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FAQs Picture
Frequently Asked Questions (FAQS)

1: Why do a PhD?

You will be giving up the chance to earn some real money in a steady job, for several years of little or no money. You will be losing the simplicity of regular hours and a boss who tells you want to do, for the complications of setting your own agenda and planning your own work. Why do you want to do a doctorate? No, really. Why? You need to be very clear in your mind what the reasons are. Thankfully, there are some very good reasons why a normal, sane person would choose to do a doctorate. If any of these make sense to you, then you are on the right track.
Wanting to be titled ‘Dr’ is not a good enough reason for becoming a PhD student.
Nor is it a good reason to do a PhD because you hate your current job or cannot get a job. Doing a PhD is hard work, a long slog, often with little reward along the way. It takes determination, stamina and an incredible amount of self discipline in order to complete a PhD. The pay is not great and you may work on a project that becomes useless by the end of the PhD. There is no guarantee of a job at the end (nor should you expect one). If you are thinking of starting a PhD you need to be clear in your mind why it is you want to start (it may help to write these reasons down, to remind yourself when you are two years down the line and tearing your hair out why on earth you started it in the first place). SO why do it?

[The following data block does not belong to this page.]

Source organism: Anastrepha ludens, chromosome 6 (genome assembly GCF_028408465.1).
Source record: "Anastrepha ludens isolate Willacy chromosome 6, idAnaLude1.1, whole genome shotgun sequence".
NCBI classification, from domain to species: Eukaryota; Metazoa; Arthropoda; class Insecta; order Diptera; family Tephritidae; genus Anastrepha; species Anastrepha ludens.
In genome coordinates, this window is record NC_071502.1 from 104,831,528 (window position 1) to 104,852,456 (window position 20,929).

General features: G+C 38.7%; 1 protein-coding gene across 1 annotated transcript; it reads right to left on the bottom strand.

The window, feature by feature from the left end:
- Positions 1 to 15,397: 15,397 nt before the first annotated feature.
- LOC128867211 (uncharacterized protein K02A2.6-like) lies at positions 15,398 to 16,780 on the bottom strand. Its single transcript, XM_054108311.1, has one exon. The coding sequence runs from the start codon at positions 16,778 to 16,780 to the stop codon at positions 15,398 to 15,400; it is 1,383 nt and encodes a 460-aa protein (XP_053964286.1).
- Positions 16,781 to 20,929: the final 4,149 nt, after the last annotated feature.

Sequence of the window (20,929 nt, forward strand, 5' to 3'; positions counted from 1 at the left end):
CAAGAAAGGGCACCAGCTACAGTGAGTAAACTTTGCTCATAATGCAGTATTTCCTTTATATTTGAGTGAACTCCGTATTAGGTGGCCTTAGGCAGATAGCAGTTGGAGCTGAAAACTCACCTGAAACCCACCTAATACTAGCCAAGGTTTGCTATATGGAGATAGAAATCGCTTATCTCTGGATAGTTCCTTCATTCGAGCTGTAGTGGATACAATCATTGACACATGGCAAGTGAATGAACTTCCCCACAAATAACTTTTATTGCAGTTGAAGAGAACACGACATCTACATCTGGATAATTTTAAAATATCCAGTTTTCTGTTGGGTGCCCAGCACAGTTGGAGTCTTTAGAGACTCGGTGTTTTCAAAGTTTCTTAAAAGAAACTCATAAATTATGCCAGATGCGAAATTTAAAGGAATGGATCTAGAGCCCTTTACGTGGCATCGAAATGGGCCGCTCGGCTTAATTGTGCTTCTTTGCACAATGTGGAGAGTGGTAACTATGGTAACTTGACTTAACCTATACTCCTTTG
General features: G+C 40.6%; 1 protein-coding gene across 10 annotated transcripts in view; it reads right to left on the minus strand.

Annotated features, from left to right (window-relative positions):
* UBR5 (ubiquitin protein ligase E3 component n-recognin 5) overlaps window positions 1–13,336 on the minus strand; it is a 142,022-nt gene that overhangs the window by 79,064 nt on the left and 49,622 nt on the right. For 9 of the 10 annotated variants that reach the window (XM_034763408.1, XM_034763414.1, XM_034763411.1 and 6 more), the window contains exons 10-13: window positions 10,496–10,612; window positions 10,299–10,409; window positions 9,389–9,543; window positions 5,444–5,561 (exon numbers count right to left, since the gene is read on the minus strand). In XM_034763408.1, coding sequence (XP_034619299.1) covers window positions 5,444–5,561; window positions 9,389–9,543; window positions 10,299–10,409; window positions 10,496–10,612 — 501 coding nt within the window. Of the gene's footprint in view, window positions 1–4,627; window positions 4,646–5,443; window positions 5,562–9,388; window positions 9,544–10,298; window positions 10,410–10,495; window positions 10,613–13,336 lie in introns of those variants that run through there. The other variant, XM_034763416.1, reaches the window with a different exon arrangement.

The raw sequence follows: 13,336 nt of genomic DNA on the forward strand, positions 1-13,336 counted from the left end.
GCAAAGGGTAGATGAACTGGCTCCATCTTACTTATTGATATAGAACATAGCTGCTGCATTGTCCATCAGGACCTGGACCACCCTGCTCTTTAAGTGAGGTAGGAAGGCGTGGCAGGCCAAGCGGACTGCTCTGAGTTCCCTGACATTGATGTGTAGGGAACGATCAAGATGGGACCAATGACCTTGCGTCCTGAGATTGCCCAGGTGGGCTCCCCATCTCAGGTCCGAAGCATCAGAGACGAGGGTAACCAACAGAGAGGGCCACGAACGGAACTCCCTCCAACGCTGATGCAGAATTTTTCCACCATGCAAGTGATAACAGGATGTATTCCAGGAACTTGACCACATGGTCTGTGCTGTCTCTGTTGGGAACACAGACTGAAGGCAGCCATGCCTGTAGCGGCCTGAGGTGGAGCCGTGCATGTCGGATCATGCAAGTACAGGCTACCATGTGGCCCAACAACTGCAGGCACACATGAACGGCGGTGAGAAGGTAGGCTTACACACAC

- The challenge
- You enjoy learning
- You love research – and I mean REALLY LOVE research.
- You can deal with disappointment
Workshops are a key tool for the exchange of information throughout the academic community, and they are an essential professional activity of a successful researcher. Students should plan to attend and actively participate in the workshops related to their specific areas of interest. We encourage our doctoral students to actively immerse themselves in the intellectual life in order to maximize their learning as a doctoral student.